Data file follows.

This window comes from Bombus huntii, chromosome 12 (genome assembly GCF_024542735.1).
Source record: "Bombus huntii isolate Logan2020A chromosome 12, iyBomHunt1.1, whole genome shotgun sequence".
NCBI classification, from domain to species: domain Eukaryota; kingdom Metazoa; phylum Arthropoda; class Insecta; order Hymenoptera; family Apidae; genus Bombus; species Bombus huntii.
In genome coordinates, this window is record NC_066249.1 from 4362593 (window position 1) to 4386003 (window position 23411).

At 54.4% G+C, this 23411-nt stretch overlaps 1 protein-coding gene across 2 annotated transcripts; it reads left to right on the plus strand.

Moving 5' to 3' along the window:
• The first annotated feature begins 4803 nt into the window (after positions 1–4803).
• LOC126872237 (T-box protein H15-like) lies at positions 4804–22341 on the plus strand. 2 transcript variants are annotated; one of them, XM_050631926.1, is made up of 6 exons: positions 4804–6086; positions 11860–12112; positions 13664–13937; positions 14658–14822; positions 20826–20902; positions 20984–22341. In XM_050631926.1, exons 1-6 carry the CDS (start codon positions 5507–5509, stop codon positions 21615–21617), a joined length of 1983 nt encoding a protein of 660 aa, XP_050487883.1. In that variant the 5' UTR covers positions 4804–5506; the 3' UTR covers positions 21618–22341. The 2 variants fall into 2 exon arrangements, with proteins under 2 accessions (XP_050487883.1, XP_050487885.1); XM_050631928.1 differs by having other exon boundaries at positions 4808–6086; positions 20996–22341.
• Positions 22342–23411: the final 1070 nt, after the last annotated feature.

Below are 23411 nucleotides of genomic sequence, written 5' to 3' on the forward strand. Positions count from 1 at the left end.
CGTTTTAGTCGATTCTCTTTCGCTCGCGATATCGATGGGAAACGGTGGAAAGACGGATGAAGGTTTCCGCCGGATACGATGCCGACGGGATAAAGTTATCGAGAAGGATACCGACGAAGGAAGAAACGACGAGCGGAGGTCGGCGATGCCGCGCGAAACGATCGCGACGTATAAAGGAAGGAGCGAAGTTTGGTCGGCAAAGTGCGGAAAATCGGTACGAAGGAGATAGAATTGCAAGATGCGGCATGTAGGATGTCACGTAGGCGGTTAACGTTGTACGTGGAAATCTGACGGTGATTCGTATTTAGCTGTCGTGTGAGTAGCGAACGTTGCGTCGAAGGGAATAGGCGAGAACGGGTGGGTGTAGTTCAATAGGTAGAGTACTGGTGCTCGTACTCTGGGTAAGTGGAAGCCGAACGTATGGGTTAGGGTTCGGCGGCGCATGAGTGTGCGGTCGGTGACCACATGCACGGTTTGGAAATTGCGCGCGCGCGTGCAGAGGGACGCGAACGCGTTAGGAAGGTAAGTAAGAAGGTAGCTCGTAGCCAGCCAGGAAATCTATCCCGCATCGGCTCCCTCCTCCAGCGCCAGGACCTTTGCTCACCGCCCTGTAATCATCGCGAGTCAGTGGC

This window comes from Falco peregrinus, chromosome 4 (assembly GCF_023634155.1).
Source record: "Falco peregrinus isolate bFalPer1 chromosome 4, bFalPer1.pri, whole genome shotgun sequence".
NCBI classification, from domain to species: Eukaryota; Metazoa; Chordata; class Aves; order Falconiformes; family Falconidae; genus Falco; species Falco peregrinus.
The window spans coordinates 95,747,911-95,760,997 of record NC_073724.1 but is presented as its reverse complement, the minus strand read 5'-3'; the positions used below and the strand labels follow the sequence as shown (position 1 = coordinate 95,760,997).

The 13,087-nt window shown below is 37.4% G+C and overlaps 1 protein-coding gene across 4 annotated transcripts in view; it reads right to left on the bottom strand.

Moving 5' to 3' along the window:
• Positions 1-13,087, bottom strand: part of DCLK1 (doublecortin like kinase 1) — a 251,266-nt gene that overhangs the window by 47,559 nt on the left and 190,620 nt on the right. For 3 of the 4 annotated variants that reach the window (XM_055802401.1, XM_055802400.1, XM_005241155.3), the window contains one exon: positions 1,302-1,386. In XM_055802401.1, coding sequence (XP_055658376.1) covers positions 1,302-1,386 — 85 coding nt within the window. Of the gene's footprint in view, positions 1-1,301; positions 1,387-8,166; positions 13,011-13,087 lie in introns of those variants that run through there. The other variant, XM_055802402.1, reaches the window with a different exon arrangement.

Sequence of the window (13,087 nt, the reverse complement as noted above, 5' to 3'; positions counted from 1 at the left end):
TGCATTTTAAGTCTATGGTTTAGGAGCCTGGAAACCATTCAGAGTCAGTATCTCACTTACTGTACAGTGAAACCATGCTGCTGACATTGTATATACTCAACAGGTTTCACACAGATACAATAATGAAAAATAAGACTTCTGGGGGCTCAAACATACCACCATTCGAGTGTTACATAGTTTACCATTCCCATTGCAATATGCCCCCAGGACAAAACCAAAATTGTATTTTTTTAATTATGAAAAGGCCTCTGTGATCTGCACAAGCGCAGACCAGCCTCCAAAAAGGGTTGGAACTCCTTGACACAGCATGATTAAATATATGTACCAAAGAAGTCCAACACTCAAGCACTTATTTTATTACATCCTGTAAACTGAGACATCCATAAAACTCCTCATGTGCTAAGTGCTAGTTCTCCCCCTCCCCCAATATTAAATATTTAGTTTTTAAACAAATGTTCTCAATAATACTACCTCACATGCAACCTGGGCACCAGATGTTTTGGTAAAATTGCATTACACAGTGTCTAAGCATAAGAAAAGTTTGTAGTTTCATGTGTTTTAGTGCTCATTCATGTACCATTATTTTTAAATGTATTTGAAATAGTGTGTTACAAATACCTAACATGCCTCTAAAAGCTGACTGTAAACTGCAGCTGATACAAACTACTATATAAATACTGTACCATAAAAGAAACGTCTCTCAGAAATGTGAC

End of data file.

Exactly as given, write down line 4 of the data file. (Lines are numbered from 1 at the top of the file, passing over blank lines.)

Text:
In genome coordinates, this window is record NC_066249.1 from 4362593 (window position 1) to 4386003 (window position 23411).